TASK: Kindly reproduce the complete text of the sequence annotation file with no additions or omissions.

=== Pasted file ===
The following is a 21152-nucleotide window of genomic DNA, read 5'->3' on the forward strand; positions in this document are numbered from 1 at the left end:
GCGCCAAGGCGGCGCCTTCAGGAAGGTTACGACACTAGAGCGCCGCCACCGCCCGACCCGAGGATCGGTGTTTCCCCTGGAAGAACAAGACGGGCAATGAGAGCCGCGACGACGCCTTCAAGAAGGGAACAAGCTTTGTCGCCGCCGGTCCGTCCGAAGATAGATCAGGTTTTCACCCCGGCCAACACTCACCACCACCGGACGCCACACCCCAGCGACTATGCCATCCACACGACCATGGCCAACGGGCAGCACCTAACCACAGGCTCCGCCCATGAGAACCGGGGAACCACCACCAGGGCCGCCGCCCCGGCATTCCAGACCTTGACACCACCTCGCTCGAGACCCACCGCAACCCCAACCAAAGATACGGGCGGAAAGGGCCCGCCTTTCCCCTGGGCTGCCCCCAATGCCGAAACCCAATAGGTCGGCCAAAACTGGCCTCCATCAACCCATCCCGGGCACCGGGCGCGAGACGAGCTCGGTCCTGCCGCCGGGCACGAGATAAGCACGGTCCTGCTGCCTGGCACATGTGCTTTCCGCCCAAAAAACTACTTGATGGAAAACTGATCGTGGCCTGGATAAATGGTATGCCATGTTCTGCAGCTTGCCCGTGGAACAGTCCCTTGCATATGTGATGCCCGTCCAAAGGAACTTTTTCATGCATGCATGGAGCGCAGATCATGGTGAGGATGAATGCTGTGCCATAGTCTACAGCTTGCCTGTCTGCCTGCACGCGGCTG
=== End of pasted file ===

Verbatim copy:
The following is a 21152-nucleotide window of genomic DNA, read 5'->3' on the forward strand; positions in this document are numbered from 1 at the left end:
GCGCCAAGGCGGCGCCTTCAGGAAGGTTACGACACTAGAGCGCCGCCACCGCCCGACCCGAGGATCGGTGTTTCCCCTGGAAGAACAAGACGGGCAATGAGAGCCGCGACGACGCCTTCAAGAAGGGAACAAGCTTTGTCGCCGCCGGTCCGTCCGAAGATAGATCAGGTTTTCACCCCGGCCAACACTCACCACCACCGGACGCCACACCCCAGCGACTATGCCATCCACACGACCATGGCCAACGGGCAGCACCTAACCACAGGCTCCGCCCATGAGAACCGGGGAACCACCACCAGGGCCGCCGCCCCGGCATTCCAGACCTTGACACCACCTCGCTCGAGACCCACCGCAACCCCAACCAAAGATACGGGCGGAAAGGGCCCGCCTTTCCCCTGGGCTGCCCCCAATGCCGAAACCCAATAGGTCGGCCAAAACTGGCCTCCATCAACCCATCCCGGGCACCGGGCGCGAGACGAGCTCGGTCCTGCCGCCGGGCACGAGATAAGCACGGTCCTGCTGCCTGGCACATGTGCTTTCCGCCCAAAAAACTACTTGATGGAAAACTGATCGTGGCCTGGATAAATGGTATGCCATGTTCTGCAGCTTGCCCGTGGAACAGTCCCTTGCATATGTGATGCCCGTCCAAAGGAACTTTTTCATGCATGCATGGAGCGCAGATCATGGTGAGGATGAATGCTGTGCCATAGTCTACAGCTTGCCTGTCTGCCTGCACGCGGCTG